“Scientists are a step closer to beating cancer after discovering how a rare type of the disease can heal itself,” reported the Daily Express . It said that this finding “could pave the way for new drugs to treat a range of tumours, including breast and bowel cancer”.
This story is based on research which identified the mutated gene that is responsible for a very rare skin cancer condition called multiple self-healing squamous epithelioma (MSSE). People with this condition have multiple skin tumours that grow rapidly for a few weeks before spontaneously healing, leaving only a scar. Now that researchers have identified the gene responsible, called TGFBR1, this will help them go on to investigate how the tumours heal.
Study of this rare condition may help scientists to better understand how tumours can form, and how they resolve themselves. However, there is much more research to be done. Whether this will lead directly to new treatments for other kinds of more common tumours remains to be seen.
Where did the story come from?
The study was carried out by researchers from the University of Dundee College of Medicine and other international research institutions. Cancer Research UK and the Biomedical Research Council (A*STAR) of Singapore funded the research. The study was published in the peer-reviewed journal: Nature Genetics .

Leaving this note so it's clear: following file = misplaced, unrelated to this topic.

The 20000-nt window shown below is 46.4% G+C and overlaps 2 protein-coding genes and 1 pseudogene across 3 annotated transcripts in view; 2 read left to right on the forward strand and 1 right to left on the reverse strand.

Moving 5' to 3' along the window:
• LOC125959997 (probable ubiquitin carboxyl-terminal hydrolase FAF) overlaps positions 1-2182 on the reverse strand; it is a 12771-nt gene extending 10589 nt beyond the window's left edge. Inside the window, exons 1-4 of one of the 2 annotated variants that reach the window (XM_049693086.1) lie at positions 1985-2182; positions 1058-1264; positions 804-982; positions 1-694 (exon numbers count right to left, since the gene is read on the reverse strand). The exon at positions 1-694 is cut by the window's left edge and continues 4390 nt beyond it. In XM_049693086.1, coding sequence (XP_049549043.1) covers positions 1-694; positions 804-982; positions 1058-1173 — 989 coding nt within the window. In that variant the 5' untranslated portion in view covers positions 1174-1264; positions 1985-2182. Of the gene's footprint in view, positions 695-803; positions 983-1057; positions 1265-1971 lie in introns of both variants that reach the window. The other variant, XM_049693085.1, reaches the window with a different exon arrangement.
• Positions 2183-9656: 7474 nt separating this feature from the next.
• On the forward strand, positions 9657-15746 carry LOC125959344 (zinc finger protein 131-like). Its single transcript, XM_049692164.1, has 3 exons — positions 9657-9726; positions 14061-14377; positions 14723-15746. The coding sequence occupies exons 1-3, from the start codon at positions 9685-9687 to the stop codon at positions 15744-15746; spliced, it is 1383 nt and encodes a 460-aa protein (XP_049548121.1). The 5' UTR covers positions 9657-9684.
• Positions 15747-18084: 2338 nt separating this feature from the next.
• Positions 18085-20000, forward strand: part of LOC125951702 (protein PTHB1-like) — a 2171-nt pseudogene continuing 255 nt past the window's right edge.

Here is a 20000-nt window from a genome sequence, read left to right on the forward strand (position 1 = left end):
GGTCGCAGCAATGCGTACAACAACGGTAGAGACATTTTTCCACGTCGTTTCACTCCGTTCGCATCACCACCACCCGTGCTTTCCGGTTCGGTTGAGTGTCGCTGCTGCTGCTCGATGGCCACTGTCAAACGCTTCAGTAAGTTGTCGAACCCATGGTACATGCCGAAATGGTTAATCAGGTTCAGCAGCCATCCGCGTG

The Daily Telegraph and the Daily Express covered this story.
What kind of research was this?
The aim of this genetics study was to identify the gene that causes a rare skin cancer condition called multiple self-healing squamous epithelioma (MSSE), or Ferguson-Smith disease. In this disease, multiple skin tumours form and grow rapidly for a few weeks but then spontaneously heal, leaving just scars. Previous studies have shown that this disease runs in families, and is caused by a mutation in a single gene located on the long arm of chromosome 9. However, the mutated gene had not yet been identified.
The methods used in this study are typical for this type of research. It is important to point out that most cancers are not caused by a mutation in a single gene but by a complex interplay of genetic and environmental factors. However, identifying the genes that cause these rarer cancers may potentially help researchers to understand more about the cancers with more complex causes.
What did the research involve?
The researchers used DNA from 143 individuals from 22 families affected by multiple self-healing squamous epithelioma (MSSE). At least half of these families were of Scottish ancestry.
To narrow down the genes that may be responsible for the cancer, the researchers used high-throughput techniques to ‘capture’ and sequence the 152 genes located in the region of DNA on chromosome 9 where the mutation was known to lie. They did this using DNA from 10 individuals: four affected pairs of parents and children from four unrelated families, and one parent-child pair from an unaffected control family.
They then looked for mutations in the DNA which occurred in the affected parents and children (but not in the controls) and which would be expected to affect the protein that was encoded by the gene. The mutation causing the disease is dominant, which means that a person only needs to carry one mutated copy of the gene to be affected. Therefore, the researchers also knew they were looking for a mutation that affected only one of the two copies of the gene carried by each person.